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The week leading up to the death and resurrection of Jesus is one of the most heart stirring and pride smashing times in the gospel narratives. I remember as a new Christian being continually drawn back to this scene. Thankfully God has been pleased to repeatedly plunk me down at the foot of the cross to witness his glorious Son do what we neither could nor would do, that is vindicate his glory.

So this week here at Irish Calvinist we will be looking at several meditations on the Passion Week concluding on Sunday with a devotion on the resurrection. I envision this to be helpful for us as believers, for our own hearts or perhaps even to share with unbelievers. Also, it may serve to jump start some men to the practice of doing family devotions (just go home and read the passage and talk about it). And finally, if it serves to help stir other pastors’ hearts leading to this great weekend of simultaneous humiliation and exaltation through the life, death and resurrection of Jesus.

To start things off I’m including a poem I wrote in thinking about the cross, and specifically, my place there on that fateful day. It is called, “My Voice is Still Horse.”

The scene is violent, it is cold,

the source of countless stories told

Heaven’s joy stands beaten and disgraced

One from whom men hide their face

The judge emerges, off’ring his release

The raging mob strikes back with anger now increased


“Crucify Him! Crucify Him!” is the uniform cry

Release to us a murderer, Just let this one die

There is a voice in the crowd that is disturbingly distinct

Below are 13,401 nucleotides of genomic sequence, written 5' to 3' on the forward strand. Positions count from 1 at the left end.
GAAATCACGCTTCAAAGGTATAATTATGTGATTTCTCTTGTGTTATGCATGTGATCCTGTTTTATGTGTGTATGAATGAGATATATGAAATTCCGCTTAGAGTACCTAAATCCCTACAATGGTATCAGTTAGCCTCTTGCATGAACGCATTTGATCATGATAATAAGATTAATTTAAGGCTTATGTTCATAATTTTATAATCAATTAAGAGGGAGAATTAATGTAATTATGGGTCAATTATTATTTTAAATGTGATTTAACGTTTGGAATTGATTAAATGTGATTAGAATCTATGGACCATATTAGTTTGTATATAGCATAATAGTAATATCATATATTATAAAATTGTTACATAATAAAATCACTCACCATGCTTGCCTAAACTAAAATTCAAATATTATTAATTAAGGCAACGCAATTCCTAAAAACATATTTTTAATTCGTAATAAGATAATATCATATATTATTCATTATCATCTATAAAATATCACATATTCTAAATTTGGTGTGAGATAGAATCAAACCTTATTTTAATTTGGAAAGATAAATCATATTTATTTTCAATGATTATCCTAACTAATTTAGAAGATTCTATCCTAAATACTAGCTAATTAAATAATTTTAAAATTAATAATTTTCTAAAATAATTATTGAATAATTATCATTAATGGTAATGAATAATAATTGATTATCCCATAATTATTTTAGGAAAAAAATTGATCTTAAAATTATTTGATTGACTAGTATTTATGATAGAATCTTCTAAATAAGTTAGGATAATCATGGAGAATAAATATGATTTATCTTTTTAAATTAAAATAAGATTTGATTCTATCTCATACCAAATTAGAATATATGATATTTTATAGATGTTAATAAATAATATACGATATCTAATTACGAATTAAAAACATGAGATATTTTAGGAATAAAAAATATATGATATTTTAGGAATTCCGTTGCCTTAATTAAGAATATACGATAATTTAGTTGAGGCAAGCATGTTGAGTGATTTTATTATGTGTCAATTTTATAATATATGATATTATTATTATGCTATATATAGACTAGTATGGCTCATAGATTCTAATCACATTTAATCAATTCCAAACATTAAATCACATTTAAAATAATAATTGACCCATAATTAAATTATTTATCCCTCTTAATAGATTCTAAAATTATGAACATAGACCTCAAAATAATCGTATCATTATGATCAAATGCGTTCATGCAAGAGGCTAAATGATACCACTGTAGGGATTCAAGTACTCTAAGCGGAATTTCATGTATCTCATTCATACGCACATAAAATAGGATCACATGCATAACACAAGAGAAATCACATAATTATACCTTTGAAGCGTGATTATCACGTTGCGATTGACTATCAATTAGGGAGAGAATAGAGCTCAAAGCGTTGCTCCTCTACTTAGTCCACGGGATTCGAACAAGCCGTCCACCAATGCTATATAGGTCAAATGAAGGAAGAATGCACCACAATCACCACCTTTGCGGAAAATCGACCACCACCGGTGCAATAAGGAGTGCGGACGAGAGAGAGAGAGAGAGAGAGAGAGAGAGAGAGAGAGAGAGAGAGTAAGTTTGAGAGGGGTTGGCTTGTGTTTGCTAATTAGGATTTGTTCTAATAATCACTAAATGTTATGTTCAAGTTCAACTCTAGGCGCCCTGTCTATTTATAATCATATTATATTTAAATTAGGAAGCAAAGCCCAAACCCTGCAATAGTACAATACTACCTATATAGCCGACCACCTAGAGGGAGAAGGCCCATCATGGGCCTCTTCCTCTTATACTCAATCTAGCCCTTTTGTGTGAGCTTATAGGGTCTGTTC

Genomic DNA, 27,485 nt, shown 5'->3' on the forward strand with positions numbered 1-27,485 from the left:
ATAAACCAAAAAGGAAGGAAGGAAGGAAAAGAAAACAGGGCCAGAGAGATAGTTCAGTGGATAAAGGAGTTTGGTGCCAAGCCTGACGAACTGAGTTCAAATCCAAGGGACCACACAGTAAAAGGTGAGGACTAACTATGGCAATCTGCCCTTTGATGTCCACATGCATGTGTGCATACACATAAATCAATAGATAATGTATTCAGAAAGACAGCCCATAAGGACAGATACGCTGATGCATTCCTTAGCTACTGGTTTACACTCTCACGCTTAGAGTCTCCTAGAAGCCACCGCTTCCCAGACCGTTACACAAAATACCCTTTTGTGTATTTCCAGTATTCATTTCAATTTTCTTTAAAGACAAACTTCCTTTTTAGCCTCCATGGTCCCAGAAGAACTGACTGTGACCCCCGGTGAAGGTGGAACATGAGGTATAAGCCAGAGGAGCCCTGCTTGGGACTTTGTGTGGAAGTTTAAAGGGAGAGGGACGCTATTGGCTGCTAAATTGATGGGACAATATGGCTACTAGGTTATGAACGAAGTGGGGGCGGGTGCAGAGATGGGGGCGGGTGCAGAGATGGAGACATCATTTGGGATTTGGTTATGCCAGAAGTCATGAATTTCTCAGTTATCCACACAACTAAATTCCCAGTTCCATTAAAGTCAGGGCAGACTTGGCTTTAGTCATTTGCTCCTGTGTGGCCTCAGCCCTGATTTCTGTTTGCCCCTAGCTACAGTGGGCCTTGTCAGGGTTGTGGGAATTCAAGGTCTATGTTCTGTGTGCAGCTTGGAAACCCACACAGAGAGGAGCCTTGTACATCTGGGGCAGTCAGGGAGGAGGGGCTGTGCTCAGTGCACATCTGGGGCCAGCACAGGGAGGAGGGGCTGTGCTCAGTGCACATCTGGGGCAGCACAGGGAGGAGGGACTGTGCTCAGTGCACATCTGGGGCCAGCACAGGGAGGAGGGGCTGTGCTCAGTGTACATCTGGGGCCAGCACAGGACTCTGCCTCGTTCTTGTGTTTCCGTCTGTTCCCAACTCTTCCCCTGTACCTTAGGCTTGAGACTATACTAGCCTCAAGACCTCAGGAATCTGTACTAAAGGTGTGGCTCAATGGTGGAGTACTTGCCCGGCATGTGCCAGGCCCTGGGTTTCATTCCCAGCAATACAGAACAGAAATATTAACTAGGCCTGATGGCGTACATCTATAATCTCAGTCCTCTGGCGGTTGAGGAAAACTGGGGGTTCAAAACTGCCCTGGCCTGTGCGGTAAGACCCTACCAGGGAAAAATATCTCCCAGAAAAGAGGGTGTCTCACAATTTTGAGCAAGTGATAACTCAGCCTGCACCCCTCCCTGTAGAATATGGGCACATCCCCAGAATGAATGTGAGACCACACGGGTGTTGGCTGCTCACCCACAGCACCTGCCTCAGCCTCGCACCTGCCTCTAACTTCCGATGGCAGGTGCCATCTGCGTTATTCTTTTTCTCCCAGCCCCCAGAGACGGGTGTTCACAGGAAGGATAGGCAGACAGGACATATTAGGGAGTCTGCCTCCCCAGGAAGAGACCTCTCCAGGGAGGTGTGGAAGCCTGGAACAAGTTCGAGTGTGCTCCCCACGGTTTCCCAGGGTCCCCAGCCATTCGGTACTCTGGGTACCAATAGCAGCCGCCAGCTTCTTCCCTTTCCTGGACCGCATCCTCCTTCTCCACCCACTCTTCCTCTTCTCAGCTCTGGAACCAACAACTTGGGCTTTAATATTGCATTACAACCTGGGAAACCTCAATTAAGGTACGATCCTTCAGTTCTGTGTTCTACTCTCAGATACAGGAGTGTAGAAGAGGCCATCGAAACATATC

I hear it clear as day in my mind—I’m sure that it is me


I rage and yell, for this offering,

Kill this ‘righteous’ one, get him away from me

Give me a murderer, Barabbas, yes, he will do,

He is more like me than this—“King of the Jews”


He has preached of his kingdom and spoke of my sin

He has dared to look at me and order me to follow him

I’ve had enough of this guy and his claim to be the king

Give me Barabbas! Give me Barabbas! Is the song I sing


Now my voice is nearly hoarse from crying for his death

I stare at his bloody brow and watch him fight for breath

He too is hoarse—but the cause is not like mine

He was bearing the hell-drenched curse for sinners such as I


I see him with heavenly resolve cry out one last time

With a voice so certain and so strong I’m sure it was divine

His shout echoes still, in my ears, with the freshness of that day

“It is finished!” says this Jesus, with blood still dripping from his face


I look at him much different now—for I see him as he is

The righteous Lamb of God pierced through for sinners’ sins

I look upon this bloody cross, horrified by what I see

The demands of my sin by the Law made him a curse for me


He hangs dead before me, heaven’s wrath now spent

I put my hand over my mouth, for my heart is now rent

O’ the love of God to order such as course

By this cross I’m forever changed, but my voice remains still hoarse.

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Erik Raymond

Erik Raymond is senior pastor of Emmaus Bible Church in Omaha, Ne. He and his wife Christie have six children. You can follow him on Twitter.

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